We Learned the Wrong Lesson from the JFK-Nixon Debates

With summer officially behind us, the fall campaign season is shifting into high gear. Over the next few weeks, in addition to the usual flurry of political ads, rallies and newspaper stories, we also will have an opportunity to see candidates square off against their opponents in campaign debates.

But how much do debates really tell us about how well a candidate will perform in office?

Former President George H. W. Bush saw no connection between being a good debater and a good president.

“You can have a good president that might not be the best in the top of his game in a staged debate,” he told Jim Lehrer for a PBS series on the role of debates in presidential elections. “But maybe he can do it quietly, maybe he can do it without having a hair part and make-up just right and a smile at the right time.”

Former President Clinton, in another interview for the PBS series, said presidential debates are an important component of the democratic process, but he also acknowledged their shortcomings.

“They don’t test all the skills,” he said. “They don’t really show whether you’re a good decision maker, although they show whether you can understand a situation in a hurry and respond to it, particularly if there’s a surprise question or, you know, a surprise development in the kind of the chemistry of the players. They don’t show whether you’re good at putting together a team and carrying out a plan, but they do give people a feel for what kind of leader the debater would be, how much the person knows, and generally how they approach the whole idea of being president.”

Bush and Clinton each took part in presidential debates, which are conducted every four years under the auspices of the Commission on Presidential Debates. The commission was established in 1987 to ensure that debates remained a permanent part of the nation’s presidential election process.

The most well-known presidential debate, however, took place long before the commission was established. Fifty years ago, on September 26, 1960, John F. Kennedy and Richard Nixon participated in the nation’s first live televised presidential debate. Not only was the event a historic first, but over years it has come to be regarded as a turning point in media and politics because of Kennedy’s ability to use the relatively new medium of television to increase his appeal and because of Nixon’s apparent lack of recognition of the impact of a candidate’s appearance.

A popular theory about this debate is that those who listened to the exchange on radio thought Nixon had won, while those who watched it on TV gave the nod to Kennedy. I decided to put the theory to a test this summer while I was teaching a media and elections course at John Cabot University in Rome, Italy. My students, who were young and from five different countries, entered the course with little if any knowledge of America’s 1960 presidential campaign. I played a few minutes of audio from the debate and asked them to assess the performances of the two candidates. Then I played a few more minutes with both video and audio. Surprisingly, they felt the candidates were pretty evenly matched in both settings. And I must admit, after having heard and read so much about Nixon’s five o-clock shadow and sweaty brow, I expected him to look much worse than what I saw.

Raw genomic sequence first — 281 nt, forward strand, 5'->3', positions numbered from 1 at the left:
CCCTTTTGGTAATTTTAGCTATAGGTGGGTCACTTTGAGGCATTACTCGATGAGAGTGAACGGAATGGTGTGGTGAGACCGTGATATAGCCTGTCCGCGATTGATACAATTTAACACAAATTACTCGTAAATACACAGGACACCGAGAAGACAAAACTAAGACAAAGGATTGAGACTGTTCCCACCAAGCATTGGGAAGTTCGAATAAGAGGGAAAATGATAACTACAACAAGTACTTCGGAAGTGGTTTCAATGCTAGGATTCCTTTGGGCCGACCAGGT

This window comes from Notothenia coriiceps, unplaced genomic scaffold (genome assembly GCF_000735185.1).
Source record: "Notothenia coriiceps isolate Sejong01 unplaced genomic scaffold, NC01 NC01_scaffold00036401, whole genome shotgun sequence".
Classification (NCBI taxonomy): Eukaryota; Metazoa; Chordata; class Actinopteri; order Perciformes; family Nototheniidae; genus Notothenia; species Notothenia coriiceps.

Appearances aside, 50 years after the historic telecast, legitimate questions are being raised about the debate and its ultimate impact on the outcome of the race, which Kennedy won by a narrow margin. Two University of Illinois professors, interviewed recently by The News-Gazette of Champaign, said no tangible evidence has ever been presented to support the widely accepted theory that radio listeners felt Nixon won the debate.

They also noted that nine out of ten U.S. households had televisions at the time, so there were more people watching the debate on TV than listening to it on radio.

“The areas of the country that did not have television also happen to be the areas of the country where a Catholic candidate is going to have a tough time simply because the natural support of voters was not going to be concentrated there,” Scott Althaus, an associate professor of political science and communication, told the newspaper.

“There’s not a definitive answer here,” he added, “but it certainly suggests that one possible explanation for this finding, if it was valid, was simply that the people who were listening to Nixon on the radio were not coming from the places that were going to support Kennedy.”

While it is not possible to quantify the impact the candidates’ physical appearances had at the polls that November, Nixon’s post-election observations – contained in a book he authored two years later – were quite fascinating and offered a glimpse into the direction politics and media would take in the ensuing years.

“I believe I spent too much time in the last campaign on substance and too little time on appearance,” Nixon wrote in Six Crises. “I paid too much attention to what I was going to say and too little to how I would look.”

Unfortunately, we learned the wrong lesson from the historic Kennedy-Nixon debate. We should have learned that substance should never take a back seat in campaigns and elections. Instead we have headed in an entirely different direction — as evidenced by the tone and nature of politics in the 21st Century.

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